On the following day he received from Mr. Judd a letter informing him that the funds subscribed for the State Central Committee did not suffice to pay all the election bills, and asking his help to raise additional contributions. To this appeal Lincoln replied: "Yours of the 15th is just received. I wrote you the same day. As to the pecuniary matter, I am willing to pay according to my ability, but I am the poorest hand living to get others to pay. I have been on expenses so long without earning anything that I am absolutely without money now for even household purposes. Still, if you can put in $250 for me towards discharging the debt of the committee, I will allow it when you and I settle the private matter between us. This, with what I have already paid, and with an outstanding note of mine, will exceed my subscription of $500. This, too, is exclusive of my ordinary expenses during the campaign, all which being added to my loss of time and business, bears pretty heavily upon one no better off in world's goods than I; but as I had the post of honor, it is not for me to be over-nice. You are feeling badly -'And this too shall pass away. Never fear."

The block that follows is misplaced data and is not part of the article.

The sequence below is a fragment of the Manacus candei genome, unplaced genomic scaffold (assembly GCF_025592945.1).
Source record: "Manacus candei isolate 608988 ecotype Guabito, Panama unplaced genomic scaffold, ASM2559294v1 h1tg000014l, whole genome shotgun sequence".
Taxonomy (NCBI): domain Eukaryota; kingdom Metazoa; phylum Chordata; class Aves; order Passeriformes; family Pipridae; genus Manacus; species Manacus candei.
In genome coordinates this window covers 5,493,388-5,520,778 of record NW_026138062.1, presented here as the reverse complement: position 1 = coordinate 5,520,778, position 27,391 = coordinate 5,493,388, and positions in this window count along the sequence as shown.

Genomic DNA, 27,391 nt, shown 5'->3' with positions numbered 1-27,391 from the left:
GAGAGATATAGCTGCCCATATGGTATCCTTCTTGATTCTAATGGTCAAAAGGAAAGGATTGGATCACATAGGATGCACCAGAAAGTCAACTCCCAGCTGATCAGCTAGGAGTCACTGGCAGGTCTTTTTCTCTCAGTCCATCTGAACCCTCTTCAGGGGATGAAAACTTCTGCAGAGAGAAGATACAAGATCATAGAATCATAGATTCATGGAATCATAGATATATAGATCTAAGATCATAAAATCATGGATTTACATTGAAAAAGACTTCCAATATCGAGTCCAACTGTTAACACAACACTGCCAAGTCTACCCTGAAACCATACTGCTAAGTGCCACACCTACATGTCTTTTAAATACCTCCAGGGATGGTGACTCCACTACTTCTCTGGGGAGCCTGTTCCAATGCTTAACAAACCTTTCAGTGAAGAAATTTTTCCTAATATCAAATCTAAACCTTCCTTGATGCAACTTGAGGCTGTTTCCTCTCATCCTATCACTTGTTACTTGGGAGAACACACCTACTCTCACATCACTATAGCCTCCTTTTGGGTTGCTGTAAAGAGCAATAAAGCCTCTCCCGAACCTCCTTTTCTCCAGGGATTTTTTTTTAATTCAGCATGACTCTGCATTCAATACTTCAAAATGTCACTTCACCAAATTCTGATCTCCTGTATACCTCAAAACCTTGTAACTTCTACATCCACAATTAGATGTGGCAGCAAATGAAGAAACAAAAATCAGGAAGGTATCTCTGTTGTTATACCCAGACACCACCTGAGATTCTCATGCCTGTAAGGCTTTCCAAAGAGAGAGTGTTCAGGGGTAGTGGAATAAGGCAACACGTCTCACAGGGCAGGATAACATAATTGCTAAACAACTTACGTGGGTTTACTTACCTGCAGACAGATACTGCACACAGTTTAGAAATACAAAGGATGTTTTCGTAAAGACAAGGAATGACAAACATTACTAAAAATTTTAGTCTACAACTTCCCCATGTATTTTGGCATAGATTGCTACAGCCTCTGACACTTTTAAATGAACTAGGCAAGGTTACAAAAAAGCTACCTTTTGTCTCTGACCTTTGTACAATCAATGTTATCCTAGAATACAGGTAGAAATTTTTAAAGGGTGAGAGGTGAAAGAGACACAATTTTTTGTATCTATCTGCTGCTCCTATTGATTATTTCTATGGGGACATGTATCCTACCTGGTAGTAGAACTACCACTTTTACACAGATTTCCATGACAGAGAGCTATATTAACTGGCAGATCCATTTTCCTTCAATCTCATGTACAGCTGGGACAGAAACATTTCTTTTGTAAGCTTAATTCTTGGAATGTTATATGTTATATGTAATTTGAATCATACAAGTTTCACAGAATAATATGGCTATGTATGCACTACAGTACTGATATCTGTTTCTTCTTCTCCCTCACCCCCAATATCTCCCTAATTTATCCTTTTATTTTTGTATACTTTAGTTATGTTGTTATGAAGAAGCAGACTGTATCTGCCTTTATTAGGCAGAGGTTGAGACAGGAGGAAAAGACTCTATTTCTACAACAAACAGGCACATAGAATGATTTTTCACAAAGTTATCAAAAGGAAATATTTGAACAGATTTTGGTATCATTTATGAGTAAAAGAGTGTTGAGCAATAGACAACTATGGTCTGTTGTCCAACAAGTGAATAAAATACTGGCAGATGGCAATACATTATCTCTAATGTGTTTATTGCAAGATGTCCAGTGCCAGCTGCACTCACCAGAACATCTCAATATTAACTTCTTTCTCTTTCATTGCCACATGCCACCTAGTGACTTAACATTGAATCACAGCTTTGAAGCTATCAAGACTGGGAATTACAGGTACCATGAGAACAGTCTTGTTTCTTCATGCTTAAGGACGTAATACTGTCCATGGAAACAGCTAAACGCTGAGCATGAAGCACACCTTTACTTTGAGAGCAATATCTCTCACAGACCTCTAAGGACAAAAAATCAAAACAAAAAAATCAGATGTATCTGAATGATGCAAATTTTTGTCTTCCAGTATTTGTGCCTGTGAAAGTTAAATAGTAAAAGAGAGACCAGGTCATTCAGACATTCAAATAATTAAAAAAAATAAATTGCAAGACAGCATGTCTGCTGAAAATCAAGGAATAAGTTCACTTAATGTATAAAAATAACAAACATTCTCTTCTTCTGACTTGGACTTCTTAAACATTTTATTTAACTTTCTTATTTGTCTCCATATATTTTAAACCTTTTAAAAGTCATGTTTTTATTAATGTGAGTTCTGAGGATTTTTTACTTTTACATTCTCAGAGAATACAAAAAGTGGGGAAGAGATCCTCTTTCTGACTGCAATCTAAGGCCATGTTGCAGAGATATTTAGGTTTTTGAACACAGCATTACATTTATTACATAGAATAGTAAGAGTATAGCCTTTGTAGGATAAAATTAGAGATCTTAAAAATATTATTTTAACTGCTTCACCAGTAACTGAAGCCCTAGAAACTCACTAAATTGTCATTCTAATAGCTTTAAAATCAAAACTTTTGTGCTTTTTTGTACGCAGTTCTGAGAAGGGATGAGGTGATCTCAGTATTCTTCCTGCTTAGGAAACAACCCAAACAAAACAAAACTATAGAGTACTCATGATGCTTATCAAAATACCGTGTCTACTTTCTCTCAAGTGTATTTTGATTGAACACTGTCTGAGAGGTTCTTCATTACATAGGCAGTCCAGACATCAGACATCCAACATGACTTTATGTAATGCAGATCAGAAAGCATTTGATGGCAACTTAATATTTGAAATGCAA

The sting of personal defeat is painful to most men, and doubtless it was so to Lincoln. Yet he regarded the passing struggle as something more than a mere scramble for office, and drew from it the consolation which all earnest workers feel in the consciousness of a task well done. Thus he wrote to a friend on November 19: "You doubtless have seen ere this the result of the election